Acetabular dysplasia in the hips, also often known as developmental dysplasia refers to an underdeveloped hip socket on the pelvis, the “acetabulum”. This bony problem may in some people result in hip joint instability, early wear of the joint structures, and ultimately hip pain and osteoarthritis¹.
In this first of a three-part blog we will look at what acetabular dysplasia actually is and the different types of dysplasia that exist.
In the second part of the blog, we will look at the usual symptoms and possible causes
And in the final third blog, we will look at what treatment options for acetabular dysplasia in the hips.
What is a normal socket, that doesn’t have acetabular dysplasia in the hips?
The hip socket is like a hemispherical cup that sits in the side of the pelvis. The opening of the cup faces out to the side and is normally tilted a little downwards and forwards. This provides a balance of joint mobility (flexibility) and stability. The socket and the ball (head of the femur) are normally of a similar shape and diameter so that the socket hugs firmly around the ball (Figure 1). This allows the ball to swivel nicely around a center point but controls excessive translation (sideways or back-forward motion). Optimal health of joint structures such as the cartilage and labrum appear to be more easily maintained with this bony relationship between the ball and socket.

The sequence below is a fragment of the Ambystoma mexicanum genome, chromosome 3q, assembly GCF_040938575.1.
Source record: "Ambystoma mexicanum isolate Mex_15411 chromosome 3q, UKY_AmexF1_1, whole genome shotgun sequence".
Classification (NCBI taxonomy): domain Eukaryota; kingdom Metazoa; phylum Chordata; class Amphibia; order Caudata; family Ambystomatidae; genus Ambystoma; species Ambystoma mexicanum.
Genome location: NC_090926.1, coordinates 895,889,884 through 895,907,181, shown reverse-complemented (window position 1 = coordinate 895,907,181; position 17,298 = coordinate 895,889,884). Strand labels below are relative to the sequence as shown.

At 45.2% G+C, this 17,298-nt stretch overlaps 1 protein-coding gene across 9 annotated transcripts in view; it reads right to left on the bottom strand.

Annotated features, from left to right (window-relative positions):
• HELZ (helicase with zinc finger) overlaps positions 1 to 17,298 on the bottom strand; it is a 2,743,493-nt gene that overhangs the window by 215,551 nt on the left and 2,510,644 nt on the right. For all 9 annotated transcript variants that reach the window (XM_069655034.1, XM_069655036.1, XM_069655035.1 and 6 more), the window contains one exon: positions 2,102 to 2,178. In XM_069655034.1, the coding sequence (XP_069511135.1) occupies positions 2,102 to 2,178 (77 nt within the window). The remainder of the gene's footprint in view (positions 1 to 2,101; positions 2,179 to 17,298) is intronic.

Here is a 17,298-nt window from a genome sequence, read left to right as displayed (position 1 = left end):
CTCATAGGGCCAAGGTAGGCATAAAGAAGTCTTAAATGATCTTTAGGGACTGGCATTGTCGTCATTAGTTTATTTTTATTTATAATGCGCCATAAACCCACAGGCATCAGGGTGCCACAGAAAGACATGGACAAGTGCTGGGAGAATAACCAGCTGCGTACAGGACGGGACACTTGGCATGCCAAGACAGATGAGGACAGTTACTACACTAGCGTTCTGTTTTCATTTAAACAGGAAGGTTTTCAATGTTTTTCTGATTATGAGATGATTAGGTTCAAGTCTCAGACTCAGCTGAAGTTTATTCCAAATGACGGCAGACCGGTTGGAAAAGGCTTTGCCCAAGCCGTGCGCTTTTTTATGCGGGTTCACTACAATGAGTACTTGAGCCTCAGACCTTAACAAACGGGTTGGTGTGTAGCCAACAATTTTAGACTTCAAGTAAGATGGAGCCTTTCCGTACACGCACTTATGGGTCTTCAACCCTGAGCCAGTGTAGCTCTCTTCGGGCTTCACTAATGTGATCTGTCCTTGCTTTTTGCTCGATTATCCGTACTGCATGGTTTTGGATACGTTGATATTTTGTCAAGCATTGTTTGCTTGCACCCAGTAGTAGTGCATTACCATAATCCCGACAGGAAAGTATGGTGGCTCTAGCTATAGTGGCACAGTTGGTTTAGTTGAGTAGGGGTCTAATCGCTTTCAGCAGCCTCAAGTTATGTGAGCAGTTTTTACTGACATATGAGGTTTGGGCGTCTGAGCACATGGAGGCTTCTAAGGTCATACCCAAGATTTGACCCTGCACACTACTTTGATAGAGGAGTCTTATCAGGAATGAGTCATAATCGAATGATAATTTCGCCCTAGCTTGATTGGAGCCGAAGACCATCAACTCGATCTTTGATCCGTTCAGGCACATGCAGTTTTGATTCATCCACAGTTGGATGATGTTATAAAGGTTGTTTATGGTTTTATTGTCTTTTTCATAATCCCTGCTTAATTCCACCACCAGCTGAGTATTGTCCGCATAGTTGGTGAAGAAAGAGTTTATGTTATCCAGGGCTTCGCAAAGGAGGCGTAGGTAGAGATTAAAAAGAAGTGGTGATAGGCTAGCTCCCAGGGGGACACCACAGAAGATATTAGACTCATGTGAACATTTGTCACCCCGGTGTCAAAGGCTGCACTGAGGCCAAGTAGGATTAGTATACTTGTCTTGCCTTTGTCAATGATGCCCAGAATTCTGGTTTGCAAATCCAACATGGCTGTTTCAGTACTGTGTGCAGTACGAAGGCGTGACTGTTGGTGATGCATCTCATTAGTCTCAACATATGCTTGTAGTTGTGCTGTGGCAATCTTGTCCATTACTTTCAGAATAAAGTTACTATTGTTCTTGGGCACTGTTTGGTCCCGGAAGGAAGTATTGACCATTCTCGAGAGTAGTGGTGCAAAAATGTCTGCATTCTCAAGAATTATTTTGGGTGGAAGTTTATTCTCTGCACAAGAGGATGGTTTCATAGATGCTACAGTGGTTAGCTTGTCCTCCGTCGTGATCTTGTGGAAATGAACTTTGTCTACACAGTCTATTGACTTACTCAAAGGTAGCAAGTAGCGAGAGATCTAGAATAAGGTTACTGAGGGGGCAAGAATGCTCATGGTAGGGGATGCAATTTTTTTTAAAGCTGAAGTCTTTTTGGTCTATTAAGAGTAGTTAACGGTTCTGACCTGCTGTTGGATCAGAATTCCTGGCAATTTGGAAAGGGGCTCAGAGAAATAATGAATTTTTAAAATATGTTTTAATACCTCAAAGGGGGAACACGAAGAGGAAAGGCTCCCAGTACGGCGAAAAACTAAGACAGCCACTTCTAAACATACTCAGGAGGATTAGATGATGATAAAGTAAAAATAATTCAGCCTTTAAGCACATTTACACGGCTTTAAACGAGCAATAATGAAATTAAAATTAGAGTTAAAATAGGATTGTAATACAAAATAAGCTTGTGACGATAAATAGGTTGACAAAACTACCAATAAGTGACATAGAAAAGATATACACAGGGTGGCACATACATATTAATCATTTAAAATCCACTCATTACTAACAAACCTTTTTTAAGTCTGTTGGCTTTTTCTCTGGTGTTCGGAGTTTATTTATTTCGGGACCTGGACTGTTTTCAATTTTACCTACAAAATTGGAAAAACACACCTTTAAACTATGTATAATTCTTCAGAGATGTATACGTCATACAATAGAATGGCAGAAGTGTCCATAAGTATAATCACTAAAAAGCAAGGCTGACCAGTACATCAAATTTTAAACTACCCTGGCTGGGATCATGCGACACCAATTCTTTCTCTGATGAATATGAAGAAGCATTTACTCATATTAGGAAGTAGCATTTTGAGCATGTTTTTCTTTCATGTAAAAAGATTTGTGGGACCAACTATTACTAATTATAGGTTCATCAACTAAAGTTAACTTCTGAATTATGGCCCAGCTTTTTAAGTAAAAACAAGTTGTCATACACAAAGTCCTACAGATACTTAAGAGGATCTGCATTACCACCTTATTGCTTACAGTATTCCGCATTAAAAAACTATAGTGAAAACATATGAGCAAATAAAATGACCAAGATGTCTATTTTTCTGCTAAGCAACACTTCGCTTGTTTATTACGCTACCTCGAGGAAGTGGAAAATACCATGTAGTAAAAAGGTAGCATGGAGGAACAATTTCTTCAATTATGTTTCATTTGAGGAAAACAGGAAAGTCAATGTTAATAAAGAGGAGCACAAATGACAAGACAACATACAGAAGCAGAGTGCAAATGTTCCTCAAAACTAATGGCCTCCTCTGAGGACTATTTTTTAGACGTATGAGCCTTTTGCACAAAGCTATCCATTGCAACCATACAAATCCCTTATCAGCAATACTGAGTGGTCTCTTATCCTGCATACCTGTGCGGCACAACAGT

Types of Acetabular Dysplasia in The Hips, or Developmental Dysplasia
There are two main variations to the shape of the hip socket, referred to as “acetabular dysplasia”.
Type 1: Sloping Roof Type (Figure 2)
The first type of acetabular dysplasia in the hips, ( or Developmental Dysplasia ) is where the opening of the hip socket is relatively wider than the ball. The uppermost aspect (roof) of the socket slopes upwards, instead of curving around to hug tightly around the head of the femur. This allows excessive “translation” or sliding of the ball in the socket which may place greater than normal loads on the joint structures (labrum, capsule, cartilage).
Type 2: Short Roof Type (Figure 3)
In the second form of acetabular dysplasia in the hips, ( or Developmental Dysplasia ), the curvature and orientation of the cup is normal, but the roof of the cup is short. This results in under–coverage of the upper aspect of the ball. This part of the ball and socket joint is the weight-bearing aspect of the joint, so a smaller surface area will mean that when standing on one leg, the weight of the body is transmitted through a smaller area of cartilage. Subsequently, this area of cartilage is exposed to relatively higher forces than normal. The labrum, which is the triangular piece of fibrous cartilage that sits around the rim of the socket (Figure 3) also becomes overloaded. Due to the lack of bony support, the labrum ends up having to share some of the weight-bearing force, which is not it’s normal role.
As this condition, acetabular dysplasia is a bony problem, medical imaging (usually an Xray) is required to make a firm diagnosis. Measurements can be made to determine the degree of dysplasia present. Magnetic Resonance Imaging may be used in addition to checking if there has been any effect on the health of the joint cartilage and labrum.